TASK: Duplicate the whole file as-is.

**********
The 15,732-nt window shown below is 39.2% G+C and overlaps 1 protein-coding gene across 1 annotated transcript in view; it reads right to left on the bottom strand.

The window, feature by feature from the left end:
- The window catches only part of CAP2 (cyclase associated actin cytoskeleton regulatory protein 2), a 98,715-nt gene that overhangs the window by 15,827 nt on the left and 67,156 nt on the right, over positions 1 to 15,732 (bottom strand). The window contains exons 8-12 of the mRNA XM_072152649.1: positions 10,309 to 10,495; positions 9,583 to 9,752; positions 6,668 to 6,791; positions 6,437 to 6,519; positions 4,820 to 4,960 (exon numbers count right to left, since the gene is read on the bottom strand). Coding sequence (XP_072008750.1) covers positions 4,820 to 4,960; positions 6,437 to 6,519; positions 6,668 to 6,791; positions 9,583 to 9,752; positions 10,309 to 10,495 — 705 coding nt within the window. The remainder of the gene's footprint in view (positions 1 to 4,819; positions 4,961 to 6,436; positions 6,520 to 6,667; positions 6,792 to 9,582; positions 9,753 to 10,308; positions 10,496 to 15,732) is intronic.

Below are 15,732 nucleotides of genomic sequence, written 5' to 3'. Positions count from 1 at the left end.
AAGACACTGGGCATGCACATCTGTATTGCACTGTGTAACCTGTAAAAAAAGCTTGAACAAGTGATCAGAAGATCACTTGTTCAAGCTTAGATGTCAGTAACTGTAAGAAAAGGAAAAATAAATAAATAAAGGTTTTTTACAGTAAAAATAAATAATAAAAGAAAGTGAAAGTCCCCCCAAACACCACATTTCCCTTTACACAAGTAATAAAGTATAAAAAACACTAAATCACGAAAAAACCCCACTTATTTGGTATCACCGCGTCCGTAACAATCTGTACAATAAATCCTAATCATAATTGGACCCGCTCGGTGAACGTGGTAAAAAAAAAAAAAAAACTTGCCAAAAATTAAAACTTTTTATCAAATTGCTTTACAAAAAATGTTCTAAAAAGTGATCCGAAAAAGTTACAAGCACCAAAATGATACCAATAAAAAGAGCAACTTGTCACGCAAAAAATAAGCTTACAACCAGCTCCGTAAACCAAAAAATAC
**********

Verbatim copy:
The 15,732-nt window shown below is 39.2% G+C and overlaps 1 protein-coding gene across 1 annotated transcript in view; it reads right to left on the bottom strand.

The window, feature by feature from the left end:
- The window catches only part of CAP2 (cyclase associated actin cytoskeleton regulatory protein 2), a 98,715-nt gene that overhangs the window by 15,827 nt on the left and 67,156 nt on the right, over positions 1 to 15,732 (bottom strand). The window contains exons 8-12 of the mRNA XM_072152649.1: positions 10,309 to 10,495; positions 9,583 to 9,752; positions 6,668 to 6,791; positions 6,437 to 6,519; positions 4,820 to 4,960 (exon numbers count right to left, since the gene is read on the bottom strand). Coding sequence (XP_072008750.1) covers positions 4,820 to 4,960; positions 6,437 to 6,519; positions 6,668 to 6,791; positions 9,583 to 9,752; positions 10,309 to 10,495 — 705 coding nt within the window. The remainder of the gene's footprint in view (positions 1 to 4,819; positions 4,961 to 6,436; positions 6,520 to 6,667; positions 6,792 to 9,582; positions 9,753 to 10,308; positions 10,496 to 15,732) is intronic.

Below are 15,732 nucleotides of genomic sequence, written 5' to 3'. Positions count from 1 at the left end.
AAGACACTGGGCATGCACATCTGTATTGCACTGTGTAACCTGTAAAAAAAGCTTGAACAAGTGATCAGAAGATCACTTGTTCAAGCTTAGATGTCAGTAACTGTAAGAAAAGGAAAAATAAATAAATAAAGGTTTTTTACAGTAAAAATAAATAATAAAAGAAAGTGAAAGTCCCCCCAAACACCACATTTCCCTTTACACAAGTAATAAAGTATAAAAAACACTAAATCACGAAAAAACCCCACTTATTTGGTATCACCGCGTCCGTAACAATCTGTACAATAAATCCTAATCATAATTGGACCCGCTCGGTGAACGTGGTAAAAAAAAAAAAAAAACTTGCCAAAAATTAAAACTTTTTATCAAATTGCTTTACAAAAAATGTTCTAAAAAGTGATCCGAAAAAGTTACAAGCACCAAAATGATACCAATAAAAAGAGCAACTTGTCACGCAAAAAATAAGCTTACAACCAGCTCCGTAAACCAAAAAATAC